Bronchopulmonary Dysplasia (BPD)

What is Bronchopulmonary Dysplasia (BPD)?

Bronchopulmonary Dysplasia (BPD) is a chronic lung condition primarily affecting premature infants. It is a form of chronic lung disease that can occur in babies born at lower gestational ages, normally between 26 and 32 weeks of gestation. It can occur if a baby needs to be placed on a ventilator for longer than 28 days and is caused by the continued irritation of the respiratory system with too much oxygen and pressure.

Signs and Symptoms of Bronchopulmonary Dysplasia

The most common signs and symptoms of Bronchopulmonary Dysplasia include:

  • Difficulty breathing or fast breathing
  • Frequent coughing
  • Wheezing
  • Blue color of the lips and fingernails (cyanosis)
  • Extended period of time with a low oxygen level
  • Uncontrollable breathing pattern (apnea)
  • Developmental delays due to lack of oxygen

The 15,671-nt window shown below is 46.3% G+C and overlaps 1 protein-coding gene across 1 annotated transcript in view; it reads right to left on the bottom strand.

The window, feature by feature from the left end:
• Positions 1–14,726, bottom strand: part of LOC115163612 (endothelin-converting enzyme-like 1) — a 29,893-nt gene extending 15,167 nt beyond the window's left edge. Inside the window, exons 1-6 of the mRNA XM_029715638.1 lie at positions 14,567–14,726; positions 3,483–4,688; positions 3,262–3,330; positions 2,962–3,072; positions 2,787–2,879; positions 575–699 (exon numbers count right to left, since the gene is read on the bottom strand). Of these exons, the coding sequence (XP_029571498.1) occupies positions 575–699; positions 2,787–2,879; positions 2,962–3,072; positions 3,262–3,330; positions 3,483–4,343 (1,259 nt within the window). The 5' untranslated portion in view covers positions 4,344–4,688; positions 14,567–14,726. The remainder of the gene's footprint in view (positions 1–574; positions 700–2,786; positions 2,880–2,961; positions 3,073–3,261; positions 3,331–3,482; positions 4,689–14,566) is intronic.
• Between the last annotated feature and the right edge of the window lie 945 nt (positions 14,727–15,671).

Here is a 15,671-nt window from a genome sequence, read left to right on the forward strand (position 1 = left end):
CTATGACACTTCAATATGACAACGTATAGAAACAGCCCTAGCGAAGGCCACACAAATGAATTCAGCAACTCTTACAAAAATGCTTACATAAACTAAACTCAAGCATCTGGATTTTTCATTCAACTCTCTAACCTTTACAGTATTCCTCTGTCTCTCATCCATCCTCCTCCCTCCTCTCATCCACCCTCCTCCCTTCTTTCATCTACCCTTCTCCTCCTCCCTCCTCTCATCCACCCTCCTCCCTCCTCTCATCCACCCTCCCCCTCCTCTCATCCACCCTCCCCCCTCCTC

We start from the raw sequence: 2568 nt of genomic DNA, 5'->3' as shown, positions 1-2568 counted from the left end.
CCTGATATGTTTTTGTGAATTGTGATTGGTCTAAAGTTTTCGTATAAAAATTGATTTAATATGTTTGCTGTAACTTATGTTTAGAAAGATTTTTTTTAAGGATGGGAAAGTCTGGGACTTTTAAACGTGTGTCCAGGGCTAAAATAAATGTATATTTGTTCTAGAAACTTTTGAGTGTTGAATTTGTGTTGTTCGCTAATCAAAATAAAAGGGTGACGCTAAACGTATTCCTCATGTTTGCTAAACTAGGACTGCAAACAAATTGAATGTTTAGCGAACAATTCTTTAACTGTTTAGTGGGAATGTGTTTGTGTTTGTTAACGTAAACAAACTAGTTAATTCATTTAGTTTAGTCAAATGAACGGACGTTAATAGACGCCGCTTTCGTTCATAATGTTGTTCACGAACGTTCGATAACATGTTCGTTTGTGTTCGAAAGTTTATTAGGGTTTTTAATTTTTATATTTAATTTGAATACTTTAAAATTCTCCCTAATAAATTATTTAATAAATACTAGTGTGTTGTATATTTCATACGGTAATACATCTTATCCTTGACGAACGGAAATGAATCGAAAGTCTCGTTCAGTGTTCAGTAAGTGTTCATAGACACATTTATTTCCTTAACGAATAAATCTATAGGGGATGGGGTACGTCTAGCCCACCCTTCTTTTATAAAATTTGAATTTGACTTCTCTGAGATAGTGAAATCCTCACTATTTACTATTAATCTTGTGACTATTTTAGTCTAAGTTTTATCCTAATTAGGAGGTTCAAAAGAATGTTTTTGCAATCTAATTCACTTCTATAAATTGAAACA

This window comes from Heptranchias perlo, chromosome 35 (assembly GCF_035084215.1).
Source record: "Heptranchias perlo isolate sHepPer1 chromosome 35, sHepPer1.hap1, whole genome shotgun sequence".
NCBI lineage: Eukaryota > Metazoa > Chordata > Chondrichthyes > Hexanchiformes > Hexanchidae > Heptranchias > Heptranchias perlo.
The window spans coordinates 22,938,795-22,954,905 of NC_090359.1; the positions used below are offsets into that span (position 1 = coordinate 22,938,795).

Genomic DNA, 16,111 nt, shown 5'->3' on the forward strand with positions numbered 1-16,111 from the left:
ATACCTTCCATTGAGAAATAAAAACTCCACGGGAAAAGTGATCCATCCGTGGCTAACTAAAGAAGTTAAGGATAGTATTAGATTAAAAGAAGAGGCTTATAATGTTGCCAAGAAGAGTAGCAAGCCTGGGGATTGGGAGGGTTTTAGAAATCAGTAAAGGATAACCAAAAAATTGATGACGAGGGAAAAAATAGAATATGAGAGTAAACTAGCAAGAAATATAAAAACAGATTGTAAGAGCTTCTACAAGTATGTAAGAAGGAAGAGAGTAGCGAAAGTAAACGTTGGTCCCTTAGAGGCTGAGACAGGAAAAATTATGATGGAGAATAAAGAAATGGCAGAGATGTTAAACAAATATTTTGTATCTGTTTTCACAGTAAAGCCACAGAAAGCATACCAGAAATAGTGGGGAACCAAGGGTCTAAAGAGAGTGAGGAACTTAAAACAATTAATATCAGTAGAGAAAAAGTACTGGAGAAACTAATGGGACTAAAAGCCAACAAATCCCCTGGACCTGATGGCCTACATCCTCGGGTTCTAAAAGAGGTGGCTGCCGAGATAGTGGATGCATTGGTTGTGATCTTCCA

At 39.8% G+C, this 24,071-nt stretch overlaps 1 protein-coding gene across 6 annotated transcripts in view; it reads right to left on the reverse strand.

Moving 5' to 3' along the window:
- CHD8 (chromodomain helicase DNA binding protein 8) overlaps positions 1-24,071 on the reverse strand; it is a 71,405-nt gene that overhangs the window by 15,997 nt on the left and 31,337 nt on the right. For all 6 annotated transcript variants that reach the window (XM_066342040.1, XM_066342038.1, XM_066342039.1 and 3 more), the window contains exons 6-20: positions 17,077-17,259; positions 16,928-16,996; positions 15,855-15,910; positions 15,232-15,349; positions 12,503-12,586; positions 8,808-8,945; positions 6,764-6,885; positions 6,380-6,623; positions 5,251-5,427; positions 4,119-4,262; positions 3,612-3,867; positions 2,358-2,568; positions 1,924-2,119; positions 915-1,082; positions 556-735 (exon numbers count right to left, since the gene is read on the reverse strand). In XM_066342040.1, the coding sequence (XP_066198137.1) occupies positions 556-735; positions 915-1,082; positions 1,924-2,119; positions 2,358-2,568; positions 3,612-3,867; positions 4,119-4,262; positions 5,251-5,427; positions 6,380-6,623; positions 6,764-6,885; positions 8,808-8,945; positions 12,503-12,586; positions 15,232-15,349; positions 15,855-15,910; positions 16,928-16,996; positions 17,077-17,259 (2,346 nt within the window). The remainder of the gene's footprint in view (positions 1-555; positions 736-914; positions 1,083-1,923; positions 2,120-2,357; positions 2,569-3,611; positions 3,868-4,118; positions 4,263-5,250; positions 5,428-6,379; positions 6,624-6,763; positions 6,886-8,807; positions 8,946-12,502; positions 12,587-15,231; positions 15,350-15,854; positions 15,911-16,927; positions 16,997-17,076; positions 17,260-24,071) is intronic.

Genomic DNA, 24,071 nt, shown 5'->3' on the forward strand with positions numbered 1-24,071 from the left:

Risk Factors for Bronchopulmonary Dysplasia

The most common risk factor for Bronchopulmonary Dysplasia is premature birth. BPD occurs when a baby is born before 32 weeks in the womb. Other risk factors for BPD include:

  • Chronic lung infections
  • Inadequate nutrition
  • Exposure to irritants, such as cigarette smoke
  • Lack of antenatal care
  • Low birth weight

Complications of Bronchopulmonary Dysplasia

Some of the potential long-term complications of BPD include:

  • Chronic lung disease
  • Bronchiectasis (weakening and diseasing of the walls of the airways)
  • Decreased lung function
  • Chronic respiratory infections
  • Frequent wheezing, coughing, and shortness of breath
  • Cerebral palsy
  • Developmental delay
  • Delayed growth and development

Treatment for Bronchopulmonary Dysplasia

Treatment for BPD involves medications, supplemental oxygen, and aggressive respiratory care. The goal of treatment is to reduce inflammation, encourage lung growth, and manage any infections. Some of the medications used to treat BPD include bronchodilators, steroid inhalers, antibiotics, and surfactants.